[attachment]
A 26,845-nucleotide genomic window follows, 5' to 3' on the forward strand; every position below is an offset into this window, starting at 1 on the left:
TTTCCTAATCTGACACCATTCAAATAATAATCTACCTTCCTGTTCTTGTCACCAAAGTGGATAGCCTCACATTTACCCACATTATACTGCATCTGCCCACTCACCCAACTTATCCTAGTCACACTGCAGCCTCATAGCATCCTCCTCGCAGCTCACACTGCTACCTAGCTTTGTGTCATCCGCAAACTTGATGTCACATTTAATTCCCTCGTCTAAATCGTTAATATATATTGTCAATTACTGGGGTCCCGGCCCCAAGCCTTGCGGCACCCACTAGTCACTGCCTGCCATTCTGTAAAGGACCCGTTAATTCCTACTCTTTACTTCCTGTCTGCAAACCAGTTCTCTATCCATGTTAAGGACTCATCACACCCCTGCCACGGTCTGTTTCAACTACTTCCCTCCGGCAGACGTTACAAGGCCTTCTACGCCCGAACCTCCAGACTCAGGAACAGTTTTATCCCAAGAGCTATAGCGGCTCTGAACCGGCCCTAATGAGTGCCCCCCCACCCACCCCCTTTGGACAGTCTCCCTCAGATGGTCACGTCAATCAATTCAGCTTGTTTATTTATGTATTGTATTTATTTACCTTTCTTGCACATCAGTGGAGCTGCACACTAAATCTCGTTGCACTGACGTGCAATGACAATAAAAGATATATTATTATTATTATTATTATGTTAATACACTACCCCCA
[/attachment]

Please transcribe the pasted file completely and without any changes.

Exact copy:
A 26,845-nucleotide genomic window follows, 5' to 3' on the forward strand; every position below is an offset into this window, starting at 1 on the left:
TTTCCTAATCTGACACCATTCAAATAATAATCTACCTTCCTGTTCTTGTCACCAAAGTGGATAGCCTCACATTTACCCACATTATACTGCATCTGCCCACTCACCCAACTTATCCTAGTCACACTGCAGCCTCATAGCATCCTCCTCGCAGCTCACACTGCTACCTAGCTTTGTGTCATCCGCAAACTTGATGTCACATTTAATTCCCTCGTCTAAATCGTTAATATATATTGTCAATTACTGGGGTCCCGGCCCCAAGCCTTGCGGCACCCACTAGTCACTGCCTGCCATTCTGTAAAGGACCCGTTAATTCCTACTCTTTACTTCCTGTCTGCAAACCAGTTCTCTATCCATGTTAAGGACTCATCACACCCCTGCCACGGTCTGTTTCAACTACTTCCCTCCGGCAGACGTTACAAGGCCTTCTACGCCCGAACCTCCAGACTCAGGAACAGTTTTATCCCAAGAGCTATAGCGGCTCTGAACCGGCCCTAATGAGTGCCCCCCCACCCACCCCCTTTGGACAGTCTCCCTCAGATGGTCACGTCAATCAATTCAGCTTGTTTATTTATGTATTGTATTTATTTACCTTTCTTGCACATCAGTGGAGCTGCACACTAAATCTCGTTGCACTGACGTGCAATGACAATAAAAGATATATTATTATTATTATTATTATGTTAATACACTACCCCCA